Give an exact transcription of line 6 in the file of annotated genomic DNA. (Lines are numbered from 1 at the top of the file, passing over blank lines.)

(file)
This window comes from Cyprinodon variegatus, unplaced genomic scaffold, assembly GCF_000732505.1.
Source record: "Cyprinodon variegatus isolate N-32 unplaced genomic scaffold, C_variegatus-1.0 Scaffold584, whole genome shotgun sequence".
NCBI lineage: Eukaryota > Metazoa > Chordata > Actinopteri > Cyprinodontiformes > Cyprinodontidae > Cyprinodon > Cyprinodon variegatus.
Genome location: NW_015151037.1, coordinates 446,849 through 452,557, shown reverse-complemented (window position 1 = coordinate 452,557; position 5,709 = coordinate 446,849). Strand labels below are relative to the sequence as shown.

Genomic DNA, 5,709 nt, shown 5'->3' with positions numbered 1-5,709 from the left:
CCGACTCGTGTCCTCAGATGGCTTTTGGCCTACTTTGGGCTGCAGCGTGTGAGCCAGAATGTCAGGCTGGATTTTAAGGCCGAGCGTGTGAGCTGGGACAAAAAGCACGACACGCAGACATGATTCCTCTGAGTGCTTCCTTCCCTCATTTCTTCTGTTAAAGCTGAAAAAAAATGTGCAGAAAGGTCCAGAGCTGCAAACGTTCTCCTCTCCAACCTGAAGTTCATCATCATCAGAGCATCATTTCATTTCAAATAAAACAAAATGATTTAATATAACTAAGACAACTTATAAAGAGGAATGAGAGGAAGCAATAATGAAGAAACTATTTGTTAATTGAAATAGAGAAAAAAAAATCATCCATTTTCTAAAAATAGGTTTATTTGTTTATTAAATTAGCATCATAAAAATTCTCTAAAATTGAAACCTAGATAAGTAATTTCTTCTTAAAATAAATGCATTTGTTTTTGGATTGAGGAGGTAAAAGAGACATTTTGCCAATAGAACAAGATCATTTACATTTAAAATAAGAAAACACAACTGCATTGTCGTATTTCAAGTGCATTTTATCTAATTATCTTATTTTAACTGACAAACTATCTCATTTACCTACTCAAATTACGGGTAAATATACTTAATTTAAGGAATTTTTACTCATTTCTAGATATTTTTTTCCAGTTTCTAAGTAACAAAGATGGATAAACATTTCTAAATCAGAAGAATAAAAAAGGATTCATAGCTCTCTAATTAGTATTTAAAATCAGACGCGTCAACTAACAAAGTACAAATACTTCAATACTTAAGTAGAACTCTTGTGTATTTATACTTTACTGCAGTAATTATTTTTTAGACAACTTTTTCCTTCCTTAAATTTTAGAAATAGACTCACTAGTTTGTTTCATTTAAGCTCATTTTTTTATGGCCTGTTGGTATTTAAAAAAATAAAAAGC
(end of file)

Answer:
CCGACTCGTGTCCTCAGATGGCTTTTGGCCTACTTTGGGCTGCAGCGTGTGAGCCAGAATGTCAGGCTGGATTTTAAGGCCGAGCGTGTGAGCTGGGACAAAAAGCACGACACGCAGACATGATTCCTCTGAGTGCTTCCTTCCCTCATTTCTTCTGTTAAAGCTGAAAAAAAATGTGCAGAAAGGTCCAGAGCTGCAAACGTTCTCCTCTCCAACCTGAAGTTCATCATCATCAGAGCATCATTTCATTTCAAATAAAACAAAATGATTTAATATAACTAAGACAACTTATAAAGAGGAATGAGAGGAAGCAATAATGAAGAAACTATTTGTTAATTGAAATAGAGAAAAAAAAATCATCCATTTTCTAAAAATAGGTTTATTTGTTTATTAAATTAGCATCATAAAAATTCTCTAAAATTGAAACCTAGATAAGTAATTTCTTCTTAAAATAAATGCATTTGTTTTTGGATTGAGGAGGTAAAAGAGACATTTTGCCAATAGAACAAGATCATTTACATTTAAAATAAGAAAACACAACTGCATTGTCGTATTTCAAGTGCATTTTATCTAATTATCTTATTTTAACTGACAAACTATCTCATTTACCTACTCAAATTACGGGTAAATATACTTAATTTAAGGAATTTTTACTCATTTCTAGATATTTTTTTCCAGTTTCTAAGTAACAAAGATGGATAAACATTTCTAAATCAGAAGAATAAAAAAGGATTCATAGCTCTCTAATTAGTATTTAAAATCAGACGCGTCAACTAACAAAGTACAAATACTTCAATACTTAAGTAGAACTCTTGTGTATTTATACTTTACTGCAGTAATTATTTTTTAGACAACTTTTTCCTTCCTTAAATTTTAGAAATAGACTCACTAGTTTGTTTCATTTAAGCTCATTTTTTTATGGCCTGTTGGTATTTAAAAAAATAAAAAGC